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Jul31

Trauma Train Part: 1

Hello readers!

If you’re already a part of my newsletter, you may want to skip this blog. For the rest of you, I will be posting an excerpt from The Silver Ninja: Narco Hotel.

Please note that this is not a final excerpt. This means that the wording, sentence structure, and content is subject to change.

Please enjoy.

(And if you want to subscribe to my newsletter, click this link)


The rules of the game were set: blood for peace. Without it, Commissioner Gates would brand her a fugitive and end her freedom, forever. With Chief Hasan offering an opportunity to remove her nemesis from office, Cindy had much to think about. She needed advice, someone who knew about getting their hands dirty.

Former Staff Sergeant Thomas Brynfire of the First Batallion, third Marine regiment, knew what it took to kill a man. He shot Iraqi insurgents in Fallujah, and watched his buddy get cut down by machinegun fire during a rescue attempt of a soldier in Karma. This man had an intimate relationship with war. He survived Iraq and Afghanistan and several classified operations he doesn’t remember participating in. When he came home, the war came with him. A drunk plagued with PTSD. He taught Cindy and her sister how to hold a knife and gut the enemy. This soldier was also her father.

It was around six thirty in the evening. Thomas had met Cindy outside of a small ramen noodle restaurant in Midtown. After a kiss and hug hello, they began slurping noodles from their bowls.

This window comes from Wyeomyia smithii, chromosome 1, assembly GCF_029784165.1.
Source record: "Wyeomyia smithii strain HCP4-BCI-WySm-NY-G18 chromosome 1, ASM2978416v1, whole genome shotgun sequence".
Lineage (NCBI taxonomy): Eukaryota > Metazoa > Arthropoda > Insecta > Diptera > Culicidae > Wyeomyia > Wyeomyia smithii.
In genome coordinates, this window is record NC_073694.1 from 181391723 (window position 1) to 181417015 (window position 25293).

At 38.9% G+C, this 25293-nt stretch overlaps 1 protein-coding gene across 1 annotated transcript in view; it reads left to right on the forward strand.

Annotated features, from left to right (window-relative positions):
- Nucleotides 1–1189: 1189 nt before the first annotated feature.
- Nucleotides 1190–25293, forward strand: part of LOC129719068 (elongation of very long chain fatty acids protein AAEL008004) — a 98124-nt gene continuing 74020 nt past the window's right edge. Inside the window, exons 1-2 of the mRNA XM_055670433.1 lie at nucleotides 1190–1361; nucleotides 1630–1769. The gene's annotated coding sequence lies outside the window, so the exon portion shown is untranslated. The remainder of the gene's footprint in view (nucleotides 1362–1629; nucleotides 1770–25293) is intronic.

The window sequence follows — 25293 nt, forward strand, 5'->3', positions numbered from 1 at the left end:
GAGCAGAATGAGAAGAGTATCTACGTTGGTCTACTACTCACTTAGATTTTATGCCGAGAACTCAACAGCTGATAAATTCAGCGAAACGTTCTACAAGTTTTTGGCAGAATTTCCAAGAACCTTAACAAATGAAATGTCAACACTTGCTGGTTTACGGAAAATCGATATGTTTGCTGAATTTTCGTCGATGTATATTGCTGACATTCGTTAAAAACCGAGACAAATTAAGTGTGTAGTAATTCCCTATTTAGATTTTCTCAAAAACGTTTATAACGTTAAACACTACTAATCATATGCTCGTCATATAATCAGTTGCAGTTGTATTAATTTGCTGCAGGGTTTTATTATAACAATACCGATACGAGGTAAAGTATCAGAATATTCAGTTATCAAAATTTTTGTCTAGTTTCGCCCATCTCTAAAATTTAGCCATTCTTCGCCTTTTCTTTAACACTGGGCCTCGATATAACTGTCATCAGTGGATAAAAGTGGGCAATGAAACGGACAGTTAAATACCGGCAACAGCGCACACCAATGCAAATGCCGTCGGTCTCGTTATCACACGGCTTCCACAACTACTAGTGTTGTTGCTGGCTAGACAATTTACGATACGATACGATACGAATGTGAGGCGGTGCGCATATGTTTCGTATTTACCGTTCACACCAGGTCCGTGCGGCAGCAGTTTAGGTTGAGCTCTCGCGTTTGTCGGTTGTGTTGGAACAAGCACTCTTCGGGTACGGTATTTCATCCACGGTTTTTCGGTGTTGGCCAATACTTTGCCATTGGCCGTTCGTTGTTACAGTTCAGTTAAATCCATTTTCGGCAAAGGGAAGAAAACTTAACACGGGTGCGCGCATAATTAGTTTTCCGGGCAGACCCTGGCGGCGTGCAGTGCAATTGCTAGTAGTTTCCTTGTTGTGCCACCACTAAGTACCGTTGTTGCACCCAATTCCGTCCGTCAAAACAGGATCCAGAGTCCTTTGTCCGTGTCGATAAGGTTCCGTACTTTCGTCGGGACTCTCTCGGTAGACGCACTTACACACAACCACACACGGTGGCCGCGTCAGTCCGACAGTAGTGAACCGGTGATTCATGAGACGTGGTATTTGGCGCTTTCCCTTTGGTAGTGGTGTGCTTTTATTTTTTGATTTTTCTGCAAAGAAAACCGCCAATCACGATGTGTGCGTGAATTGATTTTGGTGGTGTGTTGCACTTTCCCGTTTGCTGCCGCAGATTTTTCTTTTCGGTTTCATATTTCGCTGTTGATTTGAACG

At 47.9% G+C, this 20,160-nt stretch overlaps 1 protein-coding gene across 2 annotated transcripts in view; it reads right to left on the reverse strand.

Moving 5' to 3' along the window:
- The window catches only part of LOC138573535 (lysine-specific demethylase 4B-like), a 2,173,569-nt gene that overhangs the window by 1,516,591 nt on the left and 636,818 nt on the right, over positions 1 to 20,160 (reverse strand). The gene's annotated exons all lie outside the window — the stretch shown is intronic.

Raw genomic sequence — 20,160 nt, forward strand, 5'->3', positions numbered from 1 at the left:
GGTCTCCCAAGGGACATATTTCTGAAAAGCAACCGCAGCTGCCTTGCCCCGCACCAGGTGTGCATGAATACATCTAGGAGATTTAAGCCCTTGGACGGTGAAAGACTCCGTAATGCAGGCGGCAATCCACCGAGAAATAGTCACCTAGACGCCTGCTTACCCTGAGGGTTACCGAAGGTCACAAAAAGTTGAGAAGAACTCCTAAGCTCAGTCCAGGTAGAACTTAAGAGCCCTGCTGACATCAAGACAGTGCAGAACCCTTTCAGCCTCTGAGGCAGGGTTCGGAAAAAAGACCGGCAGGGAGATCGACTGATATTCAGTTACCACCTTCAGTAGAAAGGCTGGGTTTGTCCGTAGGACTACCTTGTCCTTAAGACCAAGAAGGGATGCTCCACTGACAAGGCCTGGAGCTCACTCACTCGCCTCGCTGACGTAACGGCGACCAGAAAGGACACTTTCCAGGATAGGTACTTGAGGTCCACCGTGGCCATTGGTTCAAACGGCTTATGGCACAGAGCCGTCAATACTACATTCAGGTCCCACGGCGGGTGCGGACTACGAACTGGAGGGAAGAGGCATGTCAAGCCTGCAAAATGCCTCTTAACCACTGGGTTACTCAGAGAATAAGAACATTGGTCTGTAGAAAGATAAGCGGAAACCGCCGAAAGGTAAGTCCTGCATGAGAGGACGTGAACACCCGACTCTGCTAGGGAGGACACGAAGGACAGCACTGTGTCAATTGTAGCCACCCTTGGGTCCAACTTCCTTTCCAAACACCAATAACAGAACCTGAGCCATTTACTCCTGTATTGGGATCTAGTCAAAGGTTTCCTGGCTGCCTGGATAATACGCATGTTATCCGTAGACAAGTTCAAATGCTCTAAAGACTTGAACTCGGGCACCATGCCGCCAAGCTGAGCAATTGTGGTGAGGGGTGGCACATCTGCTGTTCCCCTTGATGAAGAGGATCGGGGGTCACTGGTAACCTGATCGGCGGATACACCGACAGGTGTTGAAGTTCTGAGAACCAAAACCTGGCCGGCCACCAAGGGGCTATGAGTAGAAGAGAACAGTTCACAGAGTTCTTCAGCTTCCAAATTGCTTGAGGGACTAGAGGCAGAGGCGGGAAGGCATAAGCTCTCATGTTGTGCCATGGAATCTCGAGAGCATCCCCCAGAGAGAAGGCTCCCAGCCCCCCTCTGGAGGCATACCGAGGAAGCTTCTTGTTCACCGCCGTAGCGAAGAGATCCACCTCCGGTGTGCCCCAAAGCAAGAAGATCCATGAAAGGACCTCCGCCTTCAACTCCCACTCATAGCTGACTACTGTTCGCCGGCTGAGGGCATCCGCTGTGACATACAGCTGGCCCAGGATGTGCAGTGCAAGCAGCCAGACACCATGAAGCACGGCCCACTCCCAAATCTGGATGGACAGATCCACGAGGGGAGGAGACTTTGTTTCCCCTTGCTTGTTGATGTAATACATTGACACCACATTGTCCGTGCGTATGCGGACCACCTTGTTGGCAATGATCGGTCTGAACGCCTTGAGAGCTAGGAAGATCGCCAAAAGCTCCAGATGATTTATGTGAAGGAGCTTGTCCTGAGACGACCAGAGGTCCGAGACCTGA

“I have to be honest. When you told me we were getting ramen, I wasn’t expecting this.”

She smiled at the man she once viewed as larger than life. During his youth, her father had been a slender, athletic man. His wavy hair was always greased back with gel and when he smiled, it made the stress lines on his face less severe. Now in his old age, his blond hair had gone grey. His taut muscles sagged around his chest and arms. He smiled more but his crystal blue eyes were still surrounded by blood. She thought it was from the drink, but after he sobered up his eyes remained the same. Whatever happened on the battlefield was permanently etched into his gaze.

“Not all ramen comes from ninety nine cent Styrofoam cups.” She picked up a sushi roll with her fingers and downed it in one bite.

“I’m surprised you didn’t invite your mother. She would have loved to see you girls. Where’s Jadie anyway? She working?” “I didn’t invite them because I needed to talk to you about something private.” She took a long pause. “About the war.”

To be continued . . .


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